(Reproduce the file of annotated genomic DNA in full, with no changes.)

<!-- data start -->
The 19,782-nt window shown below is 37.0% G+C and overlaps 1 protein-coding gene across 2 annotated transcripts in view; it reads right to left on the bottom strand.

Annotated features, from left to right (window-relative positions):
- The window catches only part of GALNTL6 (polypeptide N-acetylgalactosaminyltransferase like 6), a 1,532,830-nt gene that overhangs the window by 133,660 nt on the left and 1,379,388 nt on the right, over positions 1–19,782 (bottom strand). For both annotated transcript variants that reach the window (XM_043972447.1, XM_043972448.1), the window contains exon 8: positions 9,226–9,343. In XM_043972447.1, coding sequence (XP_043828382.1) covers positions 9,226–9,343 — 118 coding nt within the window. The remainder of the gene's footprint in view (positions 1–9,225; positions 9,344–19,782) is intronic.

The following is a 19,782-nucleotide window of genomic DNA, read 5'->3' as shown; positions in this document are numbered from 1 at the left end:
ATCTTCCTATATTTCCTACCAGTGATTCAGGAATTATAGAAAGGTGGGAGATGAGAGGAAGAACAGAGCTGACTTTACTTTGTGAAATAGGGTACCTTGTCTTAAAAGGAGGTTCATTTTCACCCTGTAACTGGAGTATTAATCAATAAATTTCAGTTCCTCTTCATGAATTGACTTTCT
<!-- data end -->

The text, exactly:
The 19,782-nt window shown below is 37.0% G+C and overlaps 1 protein-coding gene across 2 annotated transcripts in view; it reads right to left on the bottom strand.

Annotated features, from left to right (window-relative positions):
- The window catches only part of GALNTL6 (polypeptide N-acetylgalactosaminyltransferase like 6), a 1,532,830-nt gene that overhangs the window by 133,660 nt on the left and 1,379,388 nt on the right, over positions 1–19,782 (bottom strand). For both annotated transcript variants that reach the window (XM_043972447.1, XM_043972448.1), the window contains exon 8: positions 9,226–9,343. In XM_043972447.1, coding sequence (XP_043828382.1) covers positions 9,226–9,343 — 118 coding nt within the window. The remainder of the gene's footprint in view (positions 1–9,225; positions 9,344–19,782) is intronic.

The following is a 19,782-nucleotide window of genomic DNA, read 5'->3' as shown; positions in this document are numbered from 1 at the left end:
ATCTTCCTATATTTCCTACCAGTGATTCAGGAATTATAGAAAGGTGGGAGATGAGAGGAAGAACAGAGCTGACTTTACTTTGTGAAATAGGGTACCTTGTCTTAAAAGGAGGTTCATTTTCACCCTGTAACTGGAGTATTAATCAATAAATTTCAGTTCCTCTTCATGAATTGACTTTCT